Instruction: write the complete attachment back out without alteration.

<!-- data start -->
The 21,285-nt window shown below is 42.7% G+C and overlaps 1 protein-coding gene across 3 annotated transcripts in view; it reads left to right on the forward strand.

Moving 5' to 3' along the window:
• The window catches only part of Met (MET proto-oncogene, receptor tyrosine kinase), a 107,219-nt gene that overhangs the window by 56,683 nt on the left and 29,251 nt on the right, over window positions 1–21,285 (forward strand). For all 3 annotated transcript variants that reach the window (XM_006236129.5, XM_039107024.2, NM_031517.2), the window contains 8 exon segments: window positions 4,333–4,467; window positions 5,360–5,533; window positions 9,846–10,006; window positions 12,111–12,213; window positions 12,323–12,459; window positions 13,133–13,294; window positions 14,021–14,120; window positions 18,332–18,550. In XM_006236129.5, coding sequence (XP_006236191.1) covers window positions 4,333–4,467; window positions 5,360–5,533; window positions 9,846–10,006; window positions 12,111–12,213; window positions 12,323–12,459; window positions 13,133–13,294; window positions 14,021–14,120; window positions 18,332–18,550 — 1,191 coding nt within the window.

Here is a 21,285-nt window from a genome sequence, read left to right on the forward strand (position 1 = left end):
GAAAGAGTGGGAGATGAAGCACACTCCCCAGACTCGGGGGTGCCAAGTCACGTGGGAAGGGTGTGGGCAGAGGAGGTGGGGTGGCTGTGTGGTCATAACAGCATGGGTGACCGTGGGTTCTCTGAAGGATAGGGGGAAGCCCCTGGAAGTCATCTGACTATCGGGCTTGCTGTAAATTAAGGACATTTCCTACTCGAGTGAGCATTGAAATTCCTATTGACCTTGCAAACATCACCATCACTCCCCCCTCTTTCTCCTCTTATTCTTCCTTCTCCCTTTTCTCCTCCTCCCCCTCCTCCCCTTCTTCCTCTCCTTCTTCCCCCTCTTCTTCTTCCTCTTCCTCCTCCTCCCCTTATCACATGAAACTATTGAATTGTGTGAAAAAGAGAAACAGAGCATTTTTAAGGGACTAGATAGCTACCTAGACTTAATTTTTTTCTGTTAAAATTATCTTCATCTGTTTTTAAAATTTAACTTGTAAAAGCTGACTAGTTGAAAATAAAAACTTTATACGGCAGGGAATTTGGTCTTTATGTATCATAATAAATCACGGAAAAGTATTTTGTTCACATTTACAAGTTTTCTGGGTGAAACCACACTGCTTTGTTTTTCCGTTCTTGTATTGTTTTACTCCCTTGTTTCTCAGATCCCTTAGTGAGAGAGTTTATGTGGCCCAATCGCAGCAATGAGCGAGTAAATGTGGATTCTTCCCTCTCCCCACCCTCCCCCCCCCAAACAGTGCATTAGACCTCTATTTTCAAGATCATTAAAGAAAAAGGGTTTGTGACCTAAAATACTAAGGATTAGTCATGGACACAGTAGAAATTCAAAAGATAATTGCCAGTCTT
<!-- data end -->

The 21,285-nt window shown below is 42.7% G+C and overlaps 1 protein-coding gene across 3 annotated transcripts in view; it reads left to right on the forward strand.

Moving 5' to 3' along the window:
• The window catches only part of Met (MET proto-oncogene, receptor tyrosine kinase), a 107,219-nt gene that overhangs the window by 56,683 nt on the left and 29,251 nt on the right, over window positions 1–21,285 (forward strand). For all 3 annotated transcript variants that reach the window (XM_006236129.5, XM_039107024.2, NM_031517.2), the window contains 8 exon segments: window positions 4,333–4,467; window positions 5,360–5,533; window positions 9,846–10,006; window positions 12,111–12,213; window positions 12,323–12,459; window positions 13,133–13,294; window positions 14,021–14,120; window positions 18,332–18,550. In XM_006236129.5, coding sequence (XP_006236191.1) covers window positions 4,333–4,467; window positions 5,360–5,533; window positions 9,846–10,006; window positions 12,111–12,213; window positions 12,323–12,459; window positions 13,133–13,294; window positions 14,021–14,120; window positions 18,332–18,550 — 1,191 coding nt within the window.

Here is a 21,285-nt window from a genome sequence, read left to right on the forward strand (position 1 = left end):
GAAAGAGTGGGAGATGAAGCACACTCCCCAGACTCGGGGGTGCCAAGTCACGTGGGAAGGGTGTGGGCAGAGGAGGTGGGGTGGCTGTGTGGTCATAACAGCATGGGTGACCGTGGGTTCTCTGAAGGATAGGGGGAAGCCCCTGGAAGTCATCTGACTATCGGGCTTGCTGTAAATTAAGGACATTTCCTACTCGAGTGAGCATTGAAATTCCTATTGACCTTGCAAACATCACCATCACTCCCCCCTCTTTCTCCTCTTATTCTTCCTTCTCCCTTTTCTCCTCCTCCCCCTCCTCCCCTTCTTCCTCTCCTTCTTCCCCCTCTTCTTCTTCCTCTTCCTCCTCCTCCCCTTATCACATGAAACTATTGAATTGTGTGAAAAAGAGAAACAGAGCATTTTTAAGGGACTAGATAGCTACCTAGACTTAATTTTTTTCTGTTAAAATTATCTTCATCTGTTTTTAAAATTTAACTTGTAAAAGCTGACTAGTTGAAAATAAAAACTTTATACGGCAGGGAATTTGGTCTTTATGTATCATAATAAATCACGGAAAAGTATTTTGTTCACATTTACAAGTTTTCTGGGTGAAACCACACTGCTTTGTTTTTCCGTTCTTGTATTGTTTTACTCCCTTGTTTCTCAGATCCCTTAGTGAGAGAGTTTATGTGGCCCAATCGCAGCAATGAGCGAGTAAATGTGGATTCTTCCCTCTCCCCACCCTCCCCCCCCCAAACAGTGCATTAGACCTCTATTTTCAAGATCATTAAAGAAAAAGGGTTTGTGACCTAAAATACTAAGGATTAGTCATGGACACAGTAGAAATTCAAAAGATAATTGCCAGTCTT